Ceres, the Thousand Oaks-based energy crop firm, has delayed its initial public offering again.
It also said Friday that its existing investors might buy as many as a fifth of the shares slated to hit the market and that a drought in Brazil could hurt it sweet sorghum yields.
The pushed back its planned initial public offering on the Nasdaq for the second time this month. Ceres’ public disclosure that existing investors are willing to deepen their ties with the firm could be a sign that it is having trouble persuading outside investors to capitalize the next stage of the company’s growth.
In late January, Ceres declared its intention to hit the markets on Feb. 9 and raise as much as $132 million by selling shares at $21 to $23 a share. Shortly before shares were slated to begin selling, Ceres cut its expected pricing range to $16 to $17 and pushed the date back to Feb. 16.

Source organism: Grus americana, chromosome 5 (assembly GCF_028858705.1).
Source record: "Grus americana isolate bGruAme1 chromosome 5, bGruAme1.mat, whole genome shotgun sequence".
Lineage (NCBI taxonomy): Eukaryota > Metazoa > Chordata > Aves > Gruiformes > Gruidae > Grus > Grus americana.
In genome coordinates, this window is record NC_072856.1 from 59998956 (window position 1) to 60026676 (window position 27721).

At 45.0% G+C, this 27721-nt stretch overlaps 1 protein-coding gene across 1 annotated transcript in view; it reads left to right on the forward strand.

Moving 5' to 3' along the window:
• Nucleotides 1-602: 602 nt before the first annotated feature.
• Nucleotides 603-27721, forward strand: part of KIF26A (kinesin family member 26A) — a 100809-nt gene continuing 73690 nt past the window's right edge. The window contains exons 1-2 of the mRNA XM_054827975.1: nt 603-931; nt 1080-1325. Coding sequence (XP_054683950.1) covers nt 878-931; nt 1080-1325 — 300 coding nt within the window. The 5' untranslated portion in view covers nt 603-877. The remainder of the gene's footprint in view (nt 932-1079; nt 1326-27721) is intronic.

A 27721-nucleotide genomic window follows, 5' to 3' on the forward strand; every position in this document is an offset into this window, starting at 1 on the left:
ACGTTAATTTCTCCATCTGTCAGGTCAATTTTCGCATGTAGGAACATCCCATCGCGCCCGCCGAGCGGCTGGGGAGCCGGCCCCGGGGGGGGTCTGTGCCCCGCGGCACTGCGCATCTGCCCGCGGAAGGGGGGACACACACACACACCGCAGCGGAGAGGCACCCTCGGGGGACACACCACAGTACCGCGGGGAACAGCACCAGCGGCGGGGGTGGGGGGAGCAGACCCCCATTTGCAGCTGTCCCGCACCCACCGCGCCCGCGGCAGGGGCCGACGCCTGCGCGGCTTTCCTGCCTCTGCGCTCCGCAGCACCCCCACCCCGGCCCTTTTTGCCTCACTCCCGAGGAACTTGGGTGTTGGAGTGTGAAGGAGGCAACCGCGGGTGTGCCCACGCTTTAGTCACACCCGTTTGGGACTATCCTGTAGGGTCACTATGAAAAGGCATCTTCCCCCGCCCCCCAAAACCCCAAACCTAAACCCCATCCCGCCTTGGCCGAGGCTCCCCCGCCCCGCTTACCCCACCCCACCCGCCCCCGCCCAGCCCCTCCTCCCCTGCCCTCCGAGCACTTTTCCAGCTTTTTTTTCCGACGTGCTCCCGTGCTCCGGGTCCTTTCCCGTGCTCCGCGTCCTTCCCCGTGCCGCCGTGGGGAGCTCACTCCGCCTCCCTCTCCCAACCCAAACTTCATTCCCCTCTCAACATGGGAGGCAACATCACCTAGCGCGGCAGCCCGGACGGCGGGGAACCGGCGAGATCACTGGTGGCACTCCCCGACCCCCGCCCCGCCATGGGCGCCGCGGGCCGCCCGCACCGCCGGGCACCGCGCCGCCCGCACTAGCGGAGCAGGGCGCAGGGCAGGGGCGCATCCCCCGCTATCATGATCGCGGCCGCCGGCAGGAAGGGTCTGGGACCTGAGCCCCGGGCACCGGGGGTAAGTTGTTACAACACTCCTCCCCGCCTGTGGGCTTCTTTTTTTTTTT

While the company’s offering remains on the Nasdaq’s expected IPO calendar, no deal appears to have taken place yet. In a regulatory filing on Feb. 17, the company said that its existing investors had given non-binding signals of interest to buy as many as 1 million of 5 million shares being offered and that a “significant drought” in south-central Brazil could hurt the outlook for the firm’s crops.
“We are receiving reports that while some of the 2011/2012 sweet sorghum crops being produced from our seeds are growing quite well, others are suffering from the adverse weather conditions,” Ceres said in a statement. “As a result, we expect that this drought will likely lead to overall reduced yields for the 2011/2012 sweet sorghum crops and may adversely affect the demand for our seeds for the 2012/13 growing season.”